Lang Lang: Center theatre of a symphonic life

Pianist Lang Lang has a Summer Song to share with us — and a Father’s Day story all his own. Seth Doane paid him a visit: 

Thirty-five-year-old world-renowned Chinese pianist Lang Lang wants to change a whole judgment of exemplary piano. He’s brought his emotional, thespian character to audiences opposite a globe: from New York’s Lincoln Center, to this night on a unequivocally special stage: his hometown of Shenyang, China.

He explained his unison outline to Doane:  “Tonight we will start with a ‘Cuban Dance’ [by Ernesto Lecuona], and afterwards we will have this pleasing night music, and afterwards we will take ‘Turkish March.’ And afterwards we will have ‘Superman.'”


Pianist Lang Lang with match Seth Doane.

If he’s a luminary elsewhere, he’s a luminary in Shenyang, a city of 8 million in China’s northeast, where Doane met him during a CD signing forward of a performance.

When asked how it feels to be home, Lang said, “It feels unequivocally warm. we left my hometown when we was nine, so I’m always blank my home.”


As a child, Lang Lang and his family changed from Shenyang, China to Beijing so he could investigate piano.

A earnest immature pianist, his relatives changed him to Beijing as a child so he could work with a best clergyman they could afford. He lived with his father in a $20-a-month apartment, while his mother, a write operator, sent what income she could to support them. It was a severe start.

“The initial year was very, unequivocally difficult,” pronounced Lang. “And we got dismissed by a piano teacher.” He pronounced she claimed Lang had “No talent.”

Devastated, he stopped practicing, that sent his father into a fit of rage.

“My father only totally went nuts,” Lang recalled. “He’s like, we know, ‘You only got fired. And you’re still not critical about your playing, your life. And we should kill yourself.'”

“Your father pronounced we should kill yourself?” Doane asked. “Was he serious?”

“Yeah, we consider he was serious.”

When Doane met Lang’s father only before a Shenyang performance, he was asked not to plead a self-murder demands.


Lang Lang and his father, Lang Guoren.

“Looking back, do we think, ‘I competence have pushed my son too much’?” Doane asked.

“I consider we desirous him to adore piano,” Lang Guoren replied. “We became partners in a career.”

Today, father and son are mostly side-by-side, and Lang Lang says he almost understands. “During a Cultural Revolution, that is my parent’s generation, they didn’t have a possibility to do what they like to do,” he said.

In Communist Party owner Mao Zedong’s Cultural Revolution, Chinese intellectuals and artists were sent to villages to work on farms. Jobs were assigned, and dreams dashed. So, his relatives poured their dreams into him, spending half-a-year’s income to buy Lang Lang a piano.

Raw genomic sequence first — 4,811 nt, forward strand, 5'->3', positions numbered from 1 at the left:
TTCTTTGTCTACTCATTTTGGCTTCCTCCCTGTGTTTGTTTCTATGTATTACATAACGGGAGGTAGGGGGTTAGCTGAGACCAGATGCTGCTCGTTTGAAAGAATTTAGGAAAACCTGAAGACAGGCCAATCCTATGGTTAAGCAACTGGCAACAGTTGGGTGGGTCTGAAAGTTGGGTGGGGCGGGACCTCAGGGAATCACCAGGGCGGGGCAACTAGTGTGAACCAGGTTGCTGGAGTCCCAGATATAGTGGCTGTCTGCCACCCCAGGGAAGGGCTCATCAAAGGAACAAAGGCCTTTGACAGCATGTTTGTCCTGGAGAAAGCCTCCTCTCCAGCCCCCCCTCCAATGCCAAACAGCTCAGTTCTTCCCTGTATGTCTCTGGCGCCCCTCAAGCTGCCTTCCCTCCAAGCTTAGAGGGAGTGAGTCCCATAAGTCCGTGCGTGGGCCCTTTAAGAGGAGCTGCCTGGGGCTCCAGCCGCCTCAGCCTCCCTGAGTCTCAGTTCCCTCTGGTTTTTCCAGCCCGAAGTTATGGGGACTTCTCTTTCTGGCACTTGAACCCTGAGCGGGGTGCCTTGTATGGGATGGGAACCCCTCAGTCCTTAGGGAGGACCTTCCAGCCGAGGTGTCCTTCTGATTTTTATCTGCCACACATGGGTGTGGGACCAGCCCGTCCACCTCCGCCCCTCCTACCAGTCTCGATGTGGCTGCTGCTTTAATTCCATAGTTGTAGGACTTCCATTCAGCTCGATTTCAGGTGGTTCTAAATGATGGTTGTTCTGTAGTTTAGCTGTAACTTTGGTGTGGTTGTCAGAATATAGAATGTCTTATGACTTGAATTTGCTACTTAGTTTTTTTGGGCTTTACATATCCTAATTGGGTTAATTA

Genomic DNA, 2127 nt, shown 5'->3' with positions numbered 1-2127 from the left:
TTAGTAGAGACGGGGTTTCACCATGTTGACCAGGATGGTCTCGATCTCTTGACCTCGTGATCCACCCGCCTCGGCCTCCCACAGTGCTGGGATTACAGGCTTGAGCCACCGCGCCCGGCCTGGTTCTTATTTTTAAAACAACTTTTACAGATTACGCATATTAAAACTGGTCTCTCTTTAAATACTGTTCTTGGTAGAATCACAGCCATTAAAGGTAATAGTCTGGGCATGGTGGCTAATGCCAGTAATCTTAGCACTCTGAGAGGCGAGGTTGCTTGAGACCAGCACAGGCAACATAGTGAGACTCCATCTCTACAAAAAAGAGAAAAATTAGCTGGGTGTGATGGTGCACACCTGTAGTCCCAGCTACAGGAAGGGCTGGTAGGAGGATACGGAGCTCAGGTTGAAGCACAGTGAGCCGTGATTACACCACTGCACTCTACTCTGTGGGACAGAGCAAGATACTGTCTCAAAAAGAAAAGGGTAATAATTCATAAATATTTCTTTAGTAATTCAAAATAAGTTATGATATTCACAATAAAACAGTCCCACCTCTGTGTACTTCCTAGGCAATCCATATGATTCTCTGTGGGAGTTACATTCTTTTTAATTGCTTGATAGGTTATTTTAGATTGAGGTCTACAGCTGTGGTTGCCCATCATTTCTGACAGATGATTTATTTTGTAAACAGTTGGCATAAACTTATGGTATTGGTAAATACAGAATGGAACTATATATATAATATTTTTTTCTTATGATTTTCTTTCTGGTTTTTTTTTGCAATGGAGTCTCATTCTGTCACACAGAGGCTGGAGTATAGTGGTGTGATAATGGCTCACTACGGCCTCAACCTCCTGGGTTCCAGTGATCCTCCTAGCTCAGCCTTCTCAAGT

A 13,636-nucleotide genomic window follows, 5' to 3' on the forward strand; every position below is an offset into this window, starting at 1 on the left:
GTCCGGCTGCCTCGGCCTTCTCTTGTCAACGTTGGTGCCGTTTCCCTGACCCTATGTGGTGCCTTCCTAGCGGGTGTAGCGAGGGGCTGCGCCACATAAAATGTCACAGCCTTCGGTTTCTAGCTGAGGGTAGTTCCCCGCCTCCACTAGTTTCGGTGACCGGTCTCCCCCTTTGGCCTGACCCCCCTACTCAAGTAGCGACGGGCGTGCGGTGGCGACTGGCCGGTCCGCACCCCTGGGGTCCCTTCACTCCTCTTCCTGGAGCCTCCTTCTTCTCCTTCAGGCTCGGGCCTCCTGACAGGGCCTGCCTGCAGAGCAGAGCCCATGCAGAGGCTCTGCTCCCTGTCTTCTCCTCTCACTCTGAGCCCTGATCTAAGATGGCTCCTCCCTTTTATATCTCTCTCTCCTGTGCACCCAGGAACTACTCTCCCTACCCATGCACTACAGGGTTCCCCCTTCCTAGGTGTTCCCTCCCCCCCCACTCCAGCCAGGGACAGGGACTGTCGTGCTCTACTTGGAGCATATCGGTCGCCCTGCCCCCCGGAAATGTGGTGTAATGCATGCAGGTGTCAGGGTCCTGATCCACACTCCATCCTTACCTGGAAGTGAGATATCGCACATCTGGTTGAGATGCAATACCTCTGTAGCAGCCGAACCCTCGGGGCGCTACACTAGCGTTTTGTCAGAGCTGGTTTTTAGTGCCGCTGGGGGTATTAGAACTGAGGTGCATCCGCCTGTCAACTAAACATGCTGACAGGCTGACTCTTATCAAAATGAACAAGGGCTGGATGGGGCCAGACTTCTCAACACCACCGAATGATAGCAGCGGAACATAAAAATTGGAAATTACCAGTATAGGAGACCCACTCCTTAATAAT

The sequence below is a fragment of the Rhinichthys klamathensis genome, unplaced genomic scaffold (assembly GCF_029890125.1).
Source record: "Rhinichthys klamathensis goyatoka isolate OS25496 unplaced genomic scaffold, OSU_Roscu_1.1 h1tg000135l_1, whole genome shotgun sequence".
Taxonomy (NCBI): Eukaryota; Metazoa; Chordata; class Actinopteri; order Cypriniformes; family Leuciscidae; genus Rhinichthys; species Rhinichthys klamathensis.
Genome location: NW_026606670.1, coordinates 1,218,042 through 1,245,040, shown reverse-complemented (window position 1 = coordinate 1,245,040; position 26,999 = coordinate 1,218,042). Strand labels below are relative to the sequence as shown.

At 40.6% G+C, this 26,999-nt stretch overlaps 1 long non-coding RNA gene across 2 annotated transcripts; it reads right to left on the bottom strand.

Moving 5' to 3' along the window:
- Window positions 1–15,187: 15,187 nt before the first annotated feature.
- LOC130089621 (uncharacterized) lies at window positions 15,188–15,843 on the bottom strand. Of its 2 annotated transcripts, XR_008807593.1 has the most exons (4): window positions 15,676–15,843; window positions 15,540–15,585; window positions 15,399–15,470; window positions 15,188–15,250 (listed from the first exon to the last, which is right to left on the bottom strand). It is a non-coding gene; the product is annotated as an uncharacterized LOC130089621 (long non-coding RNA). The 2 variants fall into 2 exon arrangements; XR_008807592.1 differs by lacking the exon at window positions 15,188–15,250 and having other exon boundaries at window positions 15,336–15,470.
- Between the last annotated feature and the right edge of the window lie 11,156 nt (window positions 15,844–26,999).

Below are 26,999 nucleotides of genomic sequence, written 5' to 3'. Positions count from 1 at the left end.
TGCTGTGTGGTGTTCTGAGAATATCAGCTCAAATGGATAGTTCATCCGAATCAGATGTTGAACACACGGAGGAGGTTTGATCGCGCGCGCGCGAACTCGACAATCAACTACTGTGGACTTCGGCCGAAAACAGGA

As a child he remembered being desirous by a 1986 opening by Russian Vladimir Horowitz, that he watched on TV. [It was promote in America live on CBS’ “Sunday Morning.”]

There were also a distant some-more childlike sources of inspiration, such as a Tom Jerry cartoon, “The Cat Concerto.”

Borrowing some of Tom Jerry’s light for a dramatic, Lang Lang went on to investigate during Philadelphia’s prestigious Curtis Music Academy, startling peers with his adore for Beethoven: “They were like: ‘Euhhh… That’s like my great-grandmother’s favorite. That guy’s dead, right?’ we say, ‘Yeah, yeah.’ So, we know, from a unequivocally commencement we thought, ‘One day, we need to change this image.'”

So when he got a possibility to play along with heavy-metal organisation Metallica during a 2014 Grammys, he took it.


Pianist Lang Lang performs with a complicated steel organisation Metallica during a 2014 Grammy Awards.

“You like a climax aspect of this,” pronounced Doane.

“Yeah, absolutely. Because we consider that sometimes, people will consider about exemplary musicians, they consider we are professors.”


Pianist Lang Lang.

Nothing opposite professors, of course. In fact, moving a subsequent era is one of Lang Lang’s focuses these days.

According to Lang, there are 50 million children in China training a piano.

“So, we are a purpose indication to an awful lot of kids in this country,” pronounced Doane.

“Yeah. Sometimes we felt that I’m in assign of a outrageous kindergarten!”

At a opening in Shenyang, 100 kids, ages 6 to ten, played by his side, yet maybe not with a same free appearance.

Lang Lang says, in kids, he recognizes a same hopes and dreams his father saw in him.

For a discerning doctrine from Lang Lang on personification arpeggios, click on a video actor below”

Lang Lang Lessons #3 by
Lang Lang on

For some-more info:

  • Live unison and sheet information
  • Follow @lang_lang on Twitter, Facebook, Instagram and YouTube

Short URL:

Posted by on Jun 18 2017. Filed under Entertainment. You can follow any responses to this entry through the RSS 2.0. You can leave a response or trackback to this entry

Leave a Reply

Photo Gallery

Log in | Designed by usmorning